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State v. Donald Miller
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MAINE SUPREME JUDICIAL COURT					Reporter of Decisions
Decision:	1999 ME 182
Docket:	Han-99-138
Argued:	October 6, 1999
Decided:	December 8, 1999

Panel:CLIFFORD, DANA, SAUFLEY, ALEXANDER, and CALKINS, JJ.




STATE OF MAINE v. DONALD J. MILLER


SAUFLEY, J.

	[¶1]  Donald J. Miller appeals from a judgment of conviction entered
in the Superior Court (Hancock County, Hjelm, J.) following a jury trial in
which he was found guilty of four counts of negotiating worthless
instruments and two counts of theft by deception.{1}  Miller contends that the
trial court made evidentiary errors and that the evidence was insufficient to
sustain the verdict.  We conclude that the evidence was sufficient to sustain
the verdict, and address only his argument regarding the admission of lay
opinion testimony regarding the identity of a person in a surveillance
photograph.  We affirm the judgment.
I. BACKGROUND
	[¶2]  On September 27, 1991, a person calling himself Robert John
Stephens opened two checking accounts in separate banks in Ellsworth, one
at Union Trust Company and the other at Bar Harbor Banking & Trust
Company, both in the name of Acadia Antiques.  On a single day in
November, Stephens deposited a number of checks in each of the Ellsworth
accounts.  The following day, Stephens withdrew cash totalling $24,845
from the accounts by cashing six checks, three at each bank.  On
November 29, 1991, all six checks were returned for insufficient funds.  By
that time, the banks were unable to locate Stephens.
	[¶3]  Stephens had been photographed cashing the checks by a
surveillance camera at Union Trust on November 22, 1991.  Shortly after
the crimes were committed, Harold K. Page of the Ellsworth Police
Department obtained an image of Stephens from the Union Trust camera
and showed it to Marlene Lloyd, an employee of Bar Harbor Banking & Trust. 
Lloyd identified the man in the picture as being the same Robert John
Stephens who had opened the Acadia Antiques account at Bar Harbor
Banking & Trust in September of 1991.
	[¶4]  Several years later, Donald L. Miller, then living in New York, 
became the focus of the investigation into the thefts.{2}  Lloyd was shown a
photo array and identified a 1993 photo of Miller as depicting the same man
who had opened the account in September of 1991.  Miller was eventually
arrested and indicted on four counts of negotiating a worthless instrument
in violation of 17-A M.R.S.A. § 708 (1983 & Supp. 1998) and two counts of
theft by deception in violation of 17-A M.R.S.A. § 354 (1983), all related to
the activities in Ellsworth.  At the ensuing jury trial, Miller did not dispute
that the crimes had been committed.  Moreover, through counsel, he agreed
that the 1993 photo shown to Lloyd was a picture of him.
	[¶5]  The only real issue for the jury was the identification of the man
who held himself out to be Robert John Stephens.  The State presented
three witnesses who identified Miller as the person in the surveillance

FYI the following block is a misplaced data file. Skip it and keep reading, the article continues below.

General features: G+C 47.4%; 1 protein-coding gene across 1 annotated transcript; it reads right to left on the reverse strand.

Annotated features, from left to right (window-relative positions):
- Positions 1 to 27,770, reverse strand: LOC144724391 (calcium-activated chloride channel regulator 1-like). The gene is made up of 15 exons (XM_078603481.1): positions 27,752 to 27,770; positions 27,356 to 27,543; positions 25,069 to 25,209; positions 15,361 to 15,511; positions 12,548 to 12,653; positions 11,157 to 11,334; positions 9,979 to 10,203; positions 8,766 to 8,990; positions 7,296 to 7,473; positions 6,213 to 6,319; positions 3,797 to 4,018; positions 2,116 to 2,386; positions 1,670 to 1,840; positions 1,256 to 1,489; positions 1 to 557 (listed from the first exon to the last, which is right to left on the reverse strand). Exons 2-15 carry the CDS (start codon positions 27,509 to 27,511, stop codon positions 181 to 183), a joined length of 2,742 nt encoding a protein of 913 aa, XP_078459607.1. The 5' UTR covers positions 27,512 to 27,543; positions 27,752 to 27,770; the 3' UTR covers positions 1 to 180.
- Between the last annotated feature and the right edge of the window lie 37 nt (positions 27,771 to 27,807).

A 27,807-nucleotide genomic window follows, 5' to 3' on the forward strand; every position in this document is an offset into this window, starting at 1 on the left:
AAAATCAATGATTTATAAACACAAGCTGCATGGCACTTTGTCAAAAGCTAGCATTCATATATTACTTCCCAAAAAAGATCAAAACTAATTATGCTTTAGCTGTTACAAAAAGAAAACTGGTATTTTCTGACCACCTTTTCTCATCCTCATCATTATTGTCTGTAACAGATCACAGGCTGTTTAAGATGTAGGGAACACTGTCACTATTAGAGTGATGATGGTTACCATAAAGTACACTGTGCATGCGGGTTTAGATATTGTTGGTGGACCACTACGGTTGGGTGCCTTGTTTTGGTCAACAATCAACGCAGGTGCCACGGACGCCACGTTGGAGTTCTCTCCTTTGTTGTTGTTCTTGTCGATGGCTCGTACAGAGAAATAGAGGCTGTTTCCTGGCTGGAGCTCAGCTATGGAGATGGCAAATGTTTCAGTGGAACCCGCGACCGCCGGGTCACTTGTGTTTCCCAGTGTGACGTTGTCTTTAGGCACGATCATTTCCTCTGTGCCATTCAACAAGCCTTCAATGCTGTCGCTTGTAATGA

photos.  Those witnesses were Lloyd and two New York police detectives,
Anthony Zacarese and William Aylward.  Lloyd identified the surveillance
photos as depicting the man she knew as Robert John Stephens and
identified the 1993 photo of Miller as being the same person.{3}  Among other
things, the detectives testified that, in their opinions, Miller was the man in
the Union Trust surveillance photo.  Miller was convicted on all counts and
filed this appeal.
II. DISCUSSION
	[¶6]  Miller contends that the trial court erred when it allowed
Detectives Zacarese and Aylward to give their lay opinions that Miller was
the man pictured in the Union Trust surveillance photograph.  Because the
detectives did not meet Miller until several years after the crime was
committed-and the surveillance photos were taken-Miller argues that they
were in no better position to identify him as the Robert John Stephens
pictured in the photos than was the jury.  Miller did not object at trial to the
admission of the witnesses' opinions.  We therefore review the admission of
their testimony for obvious error affecting Miller's substantial rights.{4}
	[¶7]  The question presented may be framed as follows:  may a lay
witness who is a law enforcement official give an opinion regarding the
identity of a person in a photograph if that witness was not present at the
taking of the photograph?  The question requires an analysis under Maine
Rules of Evidence 701 and 403.{5}  Although we have not as yet addressed this
issue, a number of federal courts and a few state courts have ruled on similar
facts that admission of such testimony is proper if certain conditions are
met.{6}
 
A.  Application of Rule 701

	[¶8]  Before reaching the question of possible prejudice that may
occur when the witness is a law enforcement official, we address the basic
question of the admissibility of lay opinion testimony on photographic
identifications.  We recently addressed the subject of nonexpert opinion in